The Chancellor Jeremy Hunt said UK banks were stronger and better placed to withstand a crisis as he defended the actions of Swiss politicians and regulators in rescuing the beleaguered Credit Suisse bank.

Mr Hunt said he had been told by the Bank of England and the Prudential Regulation Authority that there were no risks to the UK banking system during discussions about the rescue of the UK arm of the collapsed Silicon Valley Bank.

He told the House of Lords Economic Affairs committee: “I was reassured there was no systemic risk to the UK financial stability that they detected.

“Of course there is volatility in the market, we recognise that, but we also believe we are in an immensely stronger position than we were pre-2008 [financial crisis]. We do believe there is resilience in the system that there wasn’t then.”

He said the Bank of England stress tests showed that the system is resilient.

“I think we have to recognise that we are undergoing a period of change as we move from a period of extremely low interest rates to a period of higher interest rates,” the Chancellor added. “And that is causing, globally, adjustments that have to be made and we have to remain vigilant.”

Mr Hunt said he “wholly supported” decisions made by Swiss authorities to allow the takeover of Credit Suisse by rival Swiss UBS Group, adding that he believed they “took the right decision and we had the best possible outcome”.

The Chancellor was asked if he was troubled by the fact holders of specific bonds in Credit Suisse suffered $17bn (£13.9bn) losses after Swiss regulators overruled normal conventions that bondholders took precedence over shareholders in order to complete the Credit Suisse deal.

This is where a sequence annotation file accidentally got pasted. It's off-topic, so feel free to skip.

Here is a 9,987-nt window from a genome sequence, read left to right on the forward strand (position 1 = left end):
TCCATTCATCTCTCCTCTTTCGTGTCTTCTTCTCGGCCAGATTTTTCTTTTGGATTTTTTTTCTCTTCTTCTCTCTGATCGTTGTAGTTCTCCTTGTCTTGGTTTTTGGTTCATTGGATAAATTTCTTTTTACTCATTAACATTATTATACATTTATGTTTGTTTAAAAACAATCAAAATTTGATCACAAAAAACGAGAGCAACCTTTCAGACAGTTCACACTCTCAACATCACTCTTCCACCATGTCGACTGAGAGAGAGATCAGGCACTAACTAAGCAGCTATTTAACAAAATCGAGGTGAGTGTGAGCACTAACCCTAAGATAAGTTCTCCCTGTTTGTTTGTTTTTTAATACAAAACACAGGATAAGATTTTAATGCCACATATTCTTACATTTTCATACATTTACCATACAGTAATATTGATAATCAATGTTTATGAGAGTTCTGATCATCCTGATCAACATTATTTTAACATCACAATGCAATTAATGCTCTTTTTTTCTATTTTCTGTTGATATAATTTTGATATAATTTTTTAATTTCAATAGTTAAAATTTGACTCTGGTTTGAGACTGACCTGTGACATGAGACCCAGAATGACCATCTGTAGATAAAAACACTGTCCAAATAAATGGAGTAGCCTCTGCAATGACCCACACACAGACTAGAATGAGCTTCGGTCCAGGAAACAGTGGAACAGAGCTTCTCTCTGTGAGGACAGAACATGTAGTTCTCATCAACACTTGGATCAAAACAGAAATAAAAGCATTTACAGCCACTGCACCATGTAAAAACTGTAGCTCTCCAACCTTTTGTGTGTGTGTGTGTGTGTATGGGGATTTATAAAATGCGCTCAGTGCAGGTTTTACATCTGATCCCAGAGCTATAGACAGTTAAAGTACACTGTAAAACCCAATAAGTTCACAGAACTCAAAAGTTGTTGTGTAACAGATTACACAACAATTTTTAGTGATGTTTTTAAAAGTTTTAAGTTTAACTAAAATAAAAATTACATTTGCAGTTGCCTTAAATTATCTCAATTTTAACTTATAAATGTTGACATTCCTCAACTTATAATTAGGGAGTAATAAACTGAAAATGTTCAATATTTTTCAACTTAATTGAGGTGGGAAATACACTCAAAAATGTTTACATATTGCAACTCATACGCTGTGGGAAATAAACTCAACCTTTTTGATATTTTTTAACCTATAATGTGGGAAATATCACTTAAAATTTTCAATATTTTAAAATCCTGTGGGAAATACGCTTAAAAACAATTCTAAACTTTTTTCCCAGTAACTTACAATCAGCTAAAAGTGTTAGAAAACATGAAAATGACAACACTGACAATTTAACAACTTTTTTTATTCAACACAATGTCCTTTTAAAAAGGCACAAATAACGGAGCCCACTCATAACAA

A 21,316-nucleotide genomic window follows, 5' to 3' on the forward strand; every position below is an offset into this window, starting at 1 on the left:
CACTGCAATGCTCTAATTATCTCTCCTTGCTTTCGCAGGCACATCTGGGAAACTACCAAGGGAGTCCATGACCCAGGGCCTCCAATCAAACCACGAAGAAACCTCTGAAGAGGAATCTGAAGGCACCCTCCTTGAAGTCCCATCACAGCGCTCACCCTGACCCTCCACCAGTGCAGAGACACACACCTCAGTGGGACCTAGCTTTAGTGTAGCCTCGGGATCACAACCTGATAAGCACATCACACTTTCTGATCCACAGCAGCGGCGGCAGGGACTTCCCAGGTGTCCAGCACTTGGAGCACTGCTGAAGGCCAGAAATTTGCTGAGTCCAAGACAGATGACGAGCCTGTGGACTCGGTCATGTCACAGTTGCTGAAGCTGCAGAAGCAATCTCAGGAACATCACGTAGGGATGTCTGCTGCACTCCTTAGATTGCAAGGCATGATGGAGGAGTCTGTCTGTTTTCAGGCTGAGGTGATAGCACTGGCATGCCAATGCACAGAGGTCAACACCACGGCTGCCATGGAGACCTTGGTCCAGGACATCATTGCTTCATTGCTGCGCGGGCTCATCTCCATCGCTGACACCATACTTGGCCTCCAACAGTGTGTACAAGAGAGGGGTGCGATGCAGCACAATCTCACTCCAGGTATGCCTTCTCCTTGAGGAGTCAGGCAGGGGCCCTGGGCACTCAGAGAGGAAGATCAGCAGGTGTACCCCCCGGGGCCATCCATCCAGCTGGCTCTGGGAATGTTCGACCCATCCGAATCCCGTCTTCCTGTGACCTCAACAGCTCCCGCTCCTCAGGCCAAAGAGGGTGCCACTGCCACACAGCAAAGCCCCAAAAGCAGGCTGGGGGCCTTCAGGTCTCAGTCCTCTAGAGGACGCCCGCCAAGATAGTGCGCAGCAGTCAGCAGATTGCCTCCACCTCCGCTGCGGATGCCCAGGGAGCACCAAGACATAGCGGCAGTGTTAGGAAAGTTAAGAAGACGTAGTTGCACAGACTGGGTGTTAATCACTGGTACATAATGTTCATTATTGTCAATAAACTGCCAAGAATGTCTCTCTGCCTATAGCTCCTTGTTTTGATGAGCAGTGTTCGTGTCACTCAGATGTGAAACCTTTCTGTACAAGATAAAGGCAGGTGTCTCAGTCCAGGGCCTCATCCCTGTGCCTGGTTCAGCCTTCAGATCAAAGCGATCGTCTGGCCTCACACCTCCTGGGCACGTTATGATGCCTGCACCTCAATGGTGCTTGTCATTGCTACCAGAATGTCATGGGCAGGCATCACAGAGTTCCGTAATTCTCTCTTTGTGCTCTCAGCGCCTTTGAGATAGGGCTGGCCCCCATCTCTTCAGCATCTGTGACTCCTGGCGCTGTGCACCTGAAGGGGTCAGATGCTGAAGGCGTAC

“I think it is a situation in which there is no obvious solution which doesn’t involve some compromises and I wholly support the decisions made by the Swiss authorities.”

He defended the Government’s plans to roll back regulation to help the City of London recover from Brexit. “I don’t think the status quo is necessarily the right thing to do to maintain financial stability but that is not the same as saying we wouldn’t unlearn the lessons of the financial crisis,” he said.

“I think the City is extremely resilient. At the time of Brexit there was a view it would suffer much more than it has. The fact we are prepared to adapt and change and rethink through the regulatory changes needed to keep it competitive is a measure of just how strong it is,” he argued;

He was speaking after data from the Office for National Statistics showed Government borrowing reached £16.7bn last month, £9.7bn more than in February 2022.

Mr Hunt said: “Borrowing is still high because we’re determined to support households and businesses with rising prices and… energy bills.

“What will bring these costs right down is lower inflation, which is why it remains one of our top priorities to halve it this year.”

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